MAY 04, 2015 11:11 AM (EDT)
A.M. Best Special Report: U.S. Medical Professional Liability Segment Produces Ninth Straight Year of Underwriting Profit
|David Blades |
Senior Financial Analyst
(908) 439-2200, ext. 5422
Charles M. Huber
Managing Senior Financial Analyst
(908) 439-2200, ext. 5644
Manager, Public Relations
(908) 439-2200, ext. 5159
Assistant Vice President, Public Relations
(908) 439-2200, ext. 5644
FOR IMMEDIATE RELEASE
OLDWICK - MAY 04, 2015 11:11 AM (EDT)
The companies that specialize in medical professional liability (MPL) insurance achieved an overall underwriting profit for a ninth consecutive year in 2014, according to a new special report by A.M. Best. The Best's Special Report, titled, "Medical Professional Liability Segment Produces Ninth Straight Year of Underwriting Profit," also finds that 2014 represented another year since 2003 of positive net income and the 11th year out of the last 12 of positive surplus growth (the outlier being 2008 due to the financial market collapse).
The report states that the key to these positive profitability measures has been conservative reserving practices and the ability to release loss reserves on prior accident-year claims. This has been especially true during the last five years when investment returns have been dismal as a result of conservative investing and perpetuation of the low interest rate environment.
Most companies within the U.S. MPL segment are also considered to be very well capitalized; however, the strong capitalization is not a product of earnings and cash flow alone. For several years, premium and reserve risks have been declining as well. This is due to several factors, in particular: private practice physicians giving up their practices for employment in hospitals (many of which are self-insured); small physician groups merging or being acquired by larger groups or hospitals; and declining claim counts and fewer claims going to trial.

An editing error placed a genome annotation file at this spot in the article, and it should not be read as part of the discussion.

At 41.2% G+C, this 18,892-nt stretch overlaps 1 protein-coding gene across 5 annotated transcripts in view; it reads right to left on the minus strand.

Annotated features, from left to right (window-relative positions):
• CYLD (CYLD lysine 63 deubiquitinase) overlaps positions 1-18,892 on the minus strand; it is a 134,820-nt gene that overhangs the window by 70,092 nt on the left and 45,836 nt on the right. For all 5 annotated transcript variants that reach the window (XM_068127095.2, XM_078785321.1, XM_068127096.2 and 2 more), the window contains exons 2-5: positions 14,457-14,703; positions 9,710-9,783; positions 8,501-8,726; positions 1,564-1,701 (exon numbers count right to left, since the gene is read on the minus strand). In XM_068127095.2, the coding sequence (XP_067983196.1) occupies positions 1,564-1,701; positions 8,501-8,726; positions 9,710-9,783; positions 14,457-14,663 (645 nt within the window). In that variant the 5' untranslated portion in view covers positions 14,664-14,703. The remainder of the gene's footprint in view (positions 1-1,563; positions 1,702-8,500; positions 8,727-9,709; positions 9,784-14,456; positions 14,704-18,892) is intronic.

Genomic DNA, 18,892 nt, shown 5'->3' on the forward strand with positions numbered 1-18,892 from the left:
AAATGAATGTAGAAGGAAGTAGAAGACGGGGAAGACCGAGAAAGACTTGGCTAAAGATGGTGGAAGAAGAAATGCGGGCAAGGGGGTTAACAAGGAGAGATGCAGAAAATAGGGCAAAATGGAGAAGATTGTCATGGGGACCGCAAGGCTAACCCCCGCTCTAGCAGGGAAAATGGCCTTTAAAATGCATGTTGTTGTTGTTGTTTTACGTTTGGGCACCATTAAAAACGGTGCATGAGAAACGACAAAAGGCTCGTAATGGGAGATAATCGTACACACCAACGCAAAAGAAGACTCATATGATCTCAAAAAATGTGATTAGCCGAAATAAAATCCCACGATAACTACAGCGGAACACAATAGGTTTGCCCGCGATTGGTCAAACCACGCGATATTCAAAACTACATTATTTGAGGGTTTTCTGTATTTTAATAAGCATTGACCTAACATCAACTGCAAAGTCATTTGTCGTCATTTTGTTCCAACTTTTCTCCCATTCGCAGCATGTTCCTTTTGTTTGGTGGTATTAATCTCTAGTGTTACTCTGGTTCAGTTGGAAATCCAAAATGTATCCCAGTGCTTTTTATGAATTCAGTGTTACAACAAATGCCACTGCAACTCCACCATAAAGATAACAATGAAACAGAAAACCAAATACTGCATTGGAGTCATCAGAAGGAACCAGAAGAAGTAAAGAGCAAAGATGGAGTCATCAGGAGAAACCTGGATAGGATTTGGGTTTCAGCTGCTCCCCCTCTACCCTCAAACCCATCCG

The report also states that while it isn't possible to quantify the benefits of tort reform on claims frequency and severity, caps on non-economic damages, restrictions on joint and several liabilities, affidavits of merit, non-admissibility of apologies, shortened statutes of limitations and reductions in vicarious liabilities, these do not appear to have had a positive impact in the various states that have adopted these reforms.
While insurer balance sheets and the environment in general have improved dramatically over the last 10 years, major issues and challenges confronting MPL insurers include the emergence of cyber liability, medical device malfunction, shortages of independent physicians, increased roles for physician extenders and nurse practitioners, changes in the delivery of health care, the continued uncertainty around the Patient Protection and Affordable Care Act and ongoing challenges to tort reform. While any or all of these may result in more claims, more lawsuits, greater claims frequency and severity and accident year reserves developing higher than expected, the effects of these challenges are yet to be seen in the numbers. Furthermore, a company that covers only private practice physicians and small physician groups could find that its biggest competitor is a self-insured hospital.
Despite these issues, A.M. Best believes that the MPL sector is stable. This is primarily due to the sector's strong risk-adjusted capitalization, continued better-than-average profitability, significant redundancy in loss reserves and A.M. Best's expectation that this will continue in the near to midterm.
For a full copy of this special report, please visit: http://www3.ambest.com/bestweek/purchase.asp?record_code=236294 .
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